Friday, February 24, 2006

People on ludes should not drive

I don't know how many of you have been following this story in LA over the past couple of days, but it seems some Swedish millionaire basically destroyed a Ferrari Enzo while trying to street race it against a Mercedes, which he also owned. The car is one of only 400 that were ever made, and probably goes for somewhere around a million bucks. There are some interesting elements to the story. The owner says he was not driving at the time, and the guy who driving was some German dude that he didn't know who then fled the scene of the accident. The owner escaped with virtually no injuries despite striking a pole while doing something like 120 MPH. Part of the reason, well, probably the main reason, is because the car is designed to more or less cut itself in half in the event of such an accident, with the passenger cabin detaching from the back, which contains the V-12 engine. Car enthusiasts are no doubt weeping over such a waste of what many call not a car, but rather art on wheels. Here are some pictures:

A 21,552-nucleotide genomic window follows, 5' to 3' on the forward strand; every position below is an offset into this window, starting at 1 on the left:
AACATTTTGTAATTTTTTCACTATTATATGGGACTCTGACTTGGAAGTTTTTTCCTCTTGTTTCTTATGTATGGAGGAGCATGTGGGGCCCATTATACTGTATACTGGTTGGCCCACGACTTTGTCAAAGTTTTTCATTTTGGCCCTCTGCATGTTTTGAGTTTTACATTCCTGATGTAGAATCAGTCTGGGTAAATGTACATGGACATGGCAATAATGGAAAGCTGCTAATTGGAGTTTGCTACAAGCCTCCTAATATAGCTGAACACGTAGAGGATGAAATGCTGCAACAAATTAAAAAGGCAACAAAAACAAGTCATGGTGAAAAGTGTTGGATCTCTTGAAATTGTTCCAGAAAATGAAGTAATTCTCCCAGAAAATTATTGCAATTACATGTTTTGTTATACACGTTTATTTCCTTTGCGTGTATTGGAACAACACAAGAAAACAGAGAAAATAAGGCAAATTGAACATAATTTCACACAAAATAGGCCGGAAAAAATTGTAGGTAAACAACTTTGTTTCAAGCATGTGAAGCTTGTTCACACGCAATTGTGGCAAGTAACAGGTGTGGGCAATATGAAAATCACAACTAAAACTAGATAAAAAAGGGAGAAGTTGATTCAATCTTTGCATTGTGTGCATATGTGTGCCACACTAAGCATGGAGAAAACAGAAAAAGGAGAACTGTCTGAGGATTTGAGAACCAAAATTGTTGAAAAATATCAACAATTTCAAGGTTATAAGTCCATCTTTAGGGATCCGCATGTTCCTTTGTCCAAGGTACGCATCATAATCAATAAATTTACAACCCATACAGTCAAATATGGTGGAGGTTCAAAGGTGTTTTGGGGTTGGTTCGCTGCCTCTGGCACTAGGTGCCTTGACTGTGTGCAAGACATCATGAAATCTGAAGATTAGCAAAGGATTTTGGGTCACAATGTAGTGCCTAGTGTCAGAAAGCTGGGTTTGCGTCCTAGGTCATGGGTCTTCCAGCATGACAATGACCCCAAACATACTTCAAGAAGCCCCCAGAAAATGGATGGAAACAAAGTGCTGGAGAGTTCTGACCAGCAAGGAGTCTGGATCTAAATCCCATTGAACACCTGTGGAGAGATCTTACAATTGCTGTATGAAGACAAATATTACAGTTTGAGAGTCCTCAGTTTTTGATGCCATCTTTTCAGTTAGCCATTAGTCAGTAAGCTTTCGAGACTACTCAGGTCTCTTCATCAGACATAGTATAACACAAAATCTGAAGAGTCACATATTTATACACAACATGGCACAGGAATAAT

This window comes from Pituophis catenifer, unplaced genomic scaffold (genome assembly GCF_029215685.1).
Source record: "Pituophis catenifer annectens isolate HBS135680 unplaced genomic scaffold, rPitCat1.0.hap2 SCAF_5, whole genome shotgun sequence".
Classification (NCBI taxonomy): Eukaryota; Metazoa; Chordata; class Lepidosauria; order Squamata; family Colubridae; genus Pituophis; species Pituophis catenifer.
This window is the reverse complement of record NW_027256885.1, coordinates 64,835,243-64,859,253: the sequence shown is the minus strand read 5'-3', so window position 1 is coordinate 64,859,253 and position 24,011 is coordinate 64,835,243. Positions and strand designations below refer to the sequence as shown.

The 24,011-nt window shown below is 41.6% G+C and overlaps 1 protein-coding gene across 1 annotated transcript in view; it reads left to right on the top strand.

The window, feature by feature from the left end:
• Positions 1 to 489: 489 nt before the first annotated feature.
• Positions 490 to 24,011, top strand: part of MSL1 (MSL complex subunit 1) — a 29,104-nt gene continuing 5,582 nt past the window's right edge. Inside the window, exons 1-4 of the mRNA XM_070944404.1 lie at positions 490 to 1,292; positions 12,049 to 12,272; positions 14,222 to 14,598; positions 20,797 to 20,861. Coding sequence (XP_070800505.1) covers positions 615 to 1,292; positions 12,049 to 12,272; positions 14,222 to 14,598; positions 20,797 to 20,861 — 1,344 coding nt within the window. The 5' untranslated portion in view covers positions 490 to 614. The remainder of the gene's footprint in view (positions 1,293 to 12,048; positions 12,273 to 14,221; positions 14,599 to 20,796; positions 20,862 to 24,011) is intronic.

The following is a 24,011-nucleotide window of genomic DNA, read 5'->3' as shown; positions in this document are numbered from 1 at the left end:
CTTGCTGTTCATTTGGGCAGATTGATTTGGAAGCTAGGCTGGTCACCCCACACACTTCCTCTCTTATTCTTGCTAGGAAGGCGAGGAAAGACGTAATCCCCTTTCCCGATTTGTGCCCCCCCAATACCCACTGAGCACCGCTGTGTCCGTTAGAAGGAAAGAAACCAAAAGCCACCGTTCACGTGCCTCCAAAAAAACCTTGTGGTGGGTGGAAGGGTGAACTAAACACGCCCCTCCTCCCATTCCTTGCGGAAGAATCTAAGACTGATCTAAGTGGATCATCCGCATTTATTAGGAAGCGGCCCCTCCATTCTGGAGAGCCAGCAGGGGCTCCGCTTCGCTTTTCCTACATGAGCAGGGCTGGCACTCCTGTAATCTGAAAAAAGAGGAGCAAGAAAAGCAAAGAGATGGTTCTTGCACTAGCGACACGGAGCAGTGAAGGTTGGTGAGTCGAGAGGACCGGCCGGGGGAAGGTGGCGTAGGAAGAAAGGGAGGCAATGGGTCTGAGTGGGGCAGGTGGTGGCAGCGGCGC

Certainly a sad story if you're a car enthusiast, and it should be interesting to see what develops with this mystery driver. But throughout this whole story, the same thought keeps racing through my head:
Relax, alright? My old man is a television repairman, he's got this ultimate set of tools. I can fix it.

3 comments:

Josh said...

Despite how horrible the car looks now, it's great that it dis what it was supposed to and no one got hurt. I mean, with such a high speed collision and almost no injury, this has GOT to be a great safety selling point for their cars. I now know that if speed limits are eliminated and I want to go 120 MPH, I should get a Ferrari.

J. Michael Neal said...

Hey, how about those Finns? A Ferrari trying to do 120 through their defense would find some guy with too many vowels right with him, preventing the Ferrari from getting the puck.

Seitz said...

It's not so much the vowels as it is all of the kkkkkks and nnnnnnns.